Title IX turns 34 today
Last week I posted about Missouri's high school activities association withdrawing support for competitive cheerleading, and there was quite a good discussion about how skillful cheerleaders today are, as well as some observations about the way that young ladies are still struggling for equity in high school and collegiate sports.
So it seems an interesting convergence of coincidences that today is the 34th anniversary of Title IX. Most people, when hearing that phrase, immediately think about school sports teams. Maybe they go a little deeper and think of people like Mia Hamm, Julie Foudy, and Brandy Chastain, whose skills playing world-class soccer would not be possible without Title IX. Maybe they think about the stars of the WNBA like Lisa Leslie, Cynthia Cooper, or Sheryl Swoopes. Other people may think of Title IX and blame it for the demise of male sports such as wrestling or men's gymnastics at some schools as institutions tried to expand opportunities for women without spending more money-- not exactly a fair indictment: it's kind of like blaming cars for the need for roads.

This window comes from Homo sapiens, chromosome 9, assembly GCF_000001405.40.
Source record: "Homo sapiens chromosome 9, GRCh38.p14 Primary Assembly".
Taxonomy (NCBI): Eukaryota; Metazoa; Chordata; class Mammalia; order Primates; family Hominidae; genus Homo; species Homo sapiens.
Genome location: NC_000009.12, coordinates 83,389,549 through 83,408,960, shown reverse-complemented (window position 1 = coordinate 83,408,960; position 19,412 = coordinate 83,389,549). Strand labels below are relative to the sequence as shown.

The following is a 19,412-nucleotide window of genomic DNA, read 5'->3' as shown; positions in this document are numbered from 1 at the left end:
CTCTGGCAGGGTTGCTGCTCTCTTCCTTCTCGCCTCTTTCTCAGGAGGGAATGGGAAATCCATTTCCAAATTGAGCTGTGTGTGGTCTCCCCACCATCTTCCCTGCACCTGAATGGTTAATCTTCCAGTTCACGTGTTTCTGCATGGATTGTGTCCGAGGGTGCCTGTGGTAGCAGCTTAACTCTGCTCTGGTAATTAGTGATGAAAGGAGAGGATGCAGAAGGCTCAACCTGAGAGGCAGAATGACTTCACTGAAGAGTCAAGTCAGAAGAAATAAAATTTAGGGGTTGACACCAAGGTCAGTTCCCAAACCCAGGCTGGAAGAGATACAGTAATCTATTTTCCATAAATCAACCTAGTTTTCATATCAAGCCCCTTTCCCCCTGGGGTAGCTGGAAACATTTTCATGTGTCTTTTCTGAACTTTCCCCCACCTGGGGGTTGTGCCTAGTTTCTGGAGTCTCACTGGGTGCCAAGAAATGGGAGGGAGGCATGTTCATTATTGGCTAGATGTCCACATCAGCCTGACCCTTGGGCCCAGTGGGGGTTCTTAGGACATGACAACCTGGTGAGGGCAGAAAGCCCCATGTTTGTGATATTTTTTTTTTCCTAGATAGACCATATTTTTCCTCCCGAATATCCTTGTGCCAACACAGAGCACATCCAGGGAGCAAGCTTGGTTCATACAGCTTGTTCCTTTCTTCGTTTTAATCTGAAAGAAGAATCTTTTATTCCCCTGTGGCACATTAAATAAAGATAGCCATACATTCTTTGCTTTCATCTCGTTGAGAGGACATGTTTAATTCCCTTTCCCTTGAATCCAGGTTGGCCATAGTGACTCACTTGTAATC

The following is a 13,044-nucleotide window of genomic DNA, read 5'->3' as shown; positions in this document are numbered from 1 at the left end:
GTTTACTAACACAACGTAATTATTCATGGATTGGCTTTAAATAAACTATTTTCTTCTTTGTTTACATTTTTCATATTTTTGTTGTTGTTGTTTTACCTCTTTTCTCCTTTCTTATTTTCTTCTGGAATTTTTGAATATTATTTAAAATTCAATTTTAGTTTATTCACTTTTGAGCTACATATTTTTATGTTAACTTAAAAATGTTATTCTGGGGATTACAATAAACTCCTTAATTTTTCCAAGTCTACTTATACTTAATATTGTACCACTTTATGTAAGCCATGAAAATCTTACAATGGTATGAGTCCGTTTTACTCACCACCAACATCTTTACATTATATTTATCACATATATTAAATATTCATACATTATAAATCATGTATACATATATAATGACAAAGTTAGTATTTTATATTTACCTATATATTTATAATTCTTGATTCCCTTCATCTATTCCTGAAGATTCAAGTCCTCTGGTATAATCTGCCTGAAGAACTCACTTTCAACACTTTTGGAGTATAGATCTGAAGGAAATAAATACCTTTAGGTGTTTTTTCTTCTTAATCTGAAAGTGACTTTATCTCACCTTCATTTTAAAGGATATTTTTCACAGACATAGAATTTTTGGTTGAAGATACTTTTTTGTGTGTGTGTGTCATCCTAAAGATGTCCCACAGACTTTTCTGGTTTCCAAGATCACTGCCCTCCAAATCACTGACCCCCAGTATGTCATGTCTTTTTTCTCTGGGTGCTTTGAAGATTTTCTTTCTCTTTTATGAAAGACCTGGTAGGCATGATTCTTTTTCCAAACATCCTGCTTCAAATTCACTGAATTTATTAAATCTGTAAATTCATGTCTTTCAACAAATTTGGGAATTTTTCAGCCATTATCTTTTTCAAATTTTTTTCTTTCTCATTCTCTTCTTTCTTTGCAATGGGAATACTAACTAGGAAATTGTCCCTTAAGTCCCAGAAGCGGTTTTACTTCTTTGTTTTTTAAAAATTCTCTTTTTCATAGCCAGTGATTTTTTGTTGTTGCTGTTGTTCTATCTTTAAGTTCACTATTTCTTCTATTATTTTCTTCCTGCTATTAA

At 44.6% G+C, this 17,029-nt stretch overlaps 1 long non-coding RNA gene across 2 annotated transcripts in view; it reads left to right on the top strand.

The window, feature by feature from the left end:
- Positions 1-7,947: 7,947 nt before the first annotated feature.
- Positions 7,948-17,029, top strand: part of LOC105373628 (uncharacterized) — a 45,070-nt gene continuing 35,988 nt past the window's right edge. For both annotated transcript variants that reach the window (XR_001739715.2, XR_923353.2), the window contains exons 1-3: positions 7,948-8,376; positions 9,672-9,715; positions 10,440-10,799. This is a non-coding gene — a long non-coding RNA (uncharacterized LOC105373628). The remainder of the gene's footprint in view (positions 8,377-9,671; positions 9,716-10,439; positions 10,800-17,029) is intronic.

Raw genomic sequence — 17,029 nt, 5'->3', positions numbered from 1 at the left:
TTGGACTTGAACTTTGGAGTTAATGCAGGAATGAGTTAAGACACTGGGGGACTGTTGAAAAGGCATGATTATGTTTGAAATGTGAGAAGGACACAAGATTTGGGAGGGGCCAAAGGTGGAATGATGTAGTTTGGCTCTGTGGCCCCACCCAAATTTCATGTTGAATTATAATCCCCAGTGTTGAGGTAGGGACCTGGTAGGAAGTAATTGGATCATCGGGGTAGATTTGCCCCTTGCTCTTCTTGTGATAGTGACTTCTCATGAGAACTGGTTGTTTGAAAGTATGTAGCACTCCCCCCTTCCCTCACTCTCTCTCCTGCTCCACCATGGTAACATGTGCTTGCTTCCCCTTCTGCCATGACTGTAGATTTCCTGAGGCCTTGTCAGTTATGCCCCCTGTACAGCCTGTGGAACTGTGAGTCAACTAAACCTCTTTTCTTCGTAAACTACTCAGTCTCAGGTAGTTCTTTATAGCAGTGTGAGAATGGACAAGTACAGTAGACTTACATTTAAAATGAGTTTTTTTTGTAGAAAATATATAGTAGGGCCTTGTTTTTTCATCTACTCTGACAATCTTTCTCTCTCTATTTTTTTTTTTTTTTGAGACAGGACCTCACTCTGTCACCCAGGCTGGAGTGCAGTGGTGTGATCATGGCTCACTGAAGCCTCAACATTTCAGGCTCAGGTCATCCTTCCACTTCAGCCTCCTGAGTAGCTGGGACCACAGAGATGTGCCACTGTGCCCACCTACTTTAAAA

But Title IX is about much more than sports. The law prohibited sex discrimination in not just athletic opportunities but also in admissions, courses, financial aid, and educational counseling, among other things, for students in American public schools. As some of my commenters to the cheerleading story pointed out, there is still a long way to go in ensuring equal opportunities in schools.
So what do you think about Title IX? The floor is open for polite discussion.